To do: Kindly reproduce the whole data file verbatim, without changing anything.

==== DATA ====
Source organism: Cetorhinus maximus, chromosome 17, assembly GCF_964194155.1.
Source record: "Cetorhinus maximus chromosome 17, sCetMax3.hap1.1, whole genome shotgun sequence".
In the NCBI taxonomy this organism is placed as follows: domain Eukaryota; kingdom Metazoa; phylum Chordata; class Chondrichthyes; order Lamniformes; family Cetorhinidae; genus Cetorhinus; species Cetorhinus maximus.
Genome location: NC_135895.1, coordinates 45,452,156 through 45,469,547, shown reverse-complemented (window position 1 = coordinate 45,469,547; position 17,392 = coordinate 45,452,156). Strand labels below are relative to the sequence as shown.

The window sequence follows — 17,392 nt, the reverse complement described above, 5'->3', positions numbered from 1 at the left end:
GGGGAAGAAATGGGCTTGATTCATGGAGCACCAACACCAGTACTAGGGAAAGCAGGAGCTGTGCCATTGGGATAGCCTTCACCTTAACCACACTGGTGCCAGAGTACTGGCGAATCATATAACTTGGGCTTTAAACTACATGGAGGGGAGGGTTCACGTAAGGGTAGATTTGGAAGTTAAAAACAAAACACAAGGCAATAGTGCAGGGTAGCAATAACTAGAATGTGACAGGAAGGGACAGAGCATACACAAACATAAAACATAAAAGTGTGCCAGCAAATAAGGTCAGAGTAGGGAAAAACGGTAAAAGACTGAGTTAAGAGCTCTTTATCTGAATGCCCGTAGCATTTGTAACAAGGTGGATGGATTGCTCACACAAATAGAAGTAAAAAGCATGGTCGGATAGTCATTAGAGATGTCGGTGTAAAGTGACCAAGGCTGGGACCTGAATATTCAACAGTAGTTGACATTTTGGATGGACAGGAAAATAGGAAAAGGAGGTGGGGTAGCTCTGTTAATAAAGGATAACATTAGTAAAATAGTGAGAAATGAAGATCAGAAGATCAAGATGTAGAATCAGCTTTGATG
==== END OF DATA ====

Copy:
Source organism: Cetorhinus maximus, chromosome 17, assembly GCF_964194155.1.
Source record: "Cetorhinus maximus chromosome 17, sCetMax3.hap1.1, whole genome shotgun sequence".
In the NCBI taxonomy this organism is placed as follows: domain Eukaryota; kingdom Metazoa; phylum Chordata; class Chondrichthyes; order Lamniformes; family Cetorhinidae; genus Cetorhinus; species Cetorhinus maximus.
Genome location: NC_135895.1, coordinates 45,452,156 through 45,469,547, shown reverse-complemented (window position 1 = coordinate 45,469,547; position 17,392 = coordinate 45,452,156). Strand labels below are relative to the sequence as shown.

The window sequence follows — 17,392 nt, the reverse complement described above, 5'->3', positions numbered from 1 at the left end:
GGGGAAGAAATGGGCTTGATTCATGGAGCACCAACACCAGTACTAGGGAAAGCAGGAGCTGTGCCATTGGGATAGCCTTCACCTTAACCACACTGGTGCCAGAGTACTGGCGAATCATATAACTTGGGCTTTAAACTACATGGAGGGGAGGGTTCACGTAAGGGTAGATTTGGAAGTTAAAAACAAAACACAAGGCAATAGTGCAGGGTAGCAATAACTAGAATGTGACAGGAAGGGACAGAGCATACACAAACATAAAACATAAAAGTGTGCCAGCAAATAAGGTCAGAGTAGGGAAAAACGGTAAAAGACTGAGTTAAGAGCTCTTTATCTGAATGCCCGTAGCATTTGTAACAAGGTGGATGGATTGCTCACACAAATAGAAGTAAAAAGCATGGTCGGATAGTCATTAGAGATGTCGGTGTAAAGTGACCAAGGCTGGGACCTGAATATTCAACAGTAGTTGACATTTTGGATGGACAGGAAAATAGGAAAAGGAGGTGGGGTAGCTCTGTTAATAAAGGATAACATTAGTAAAATAGTGAGAAATGAAGATCAGAAGATCAAGATGTAGAATCAGCTTTGATG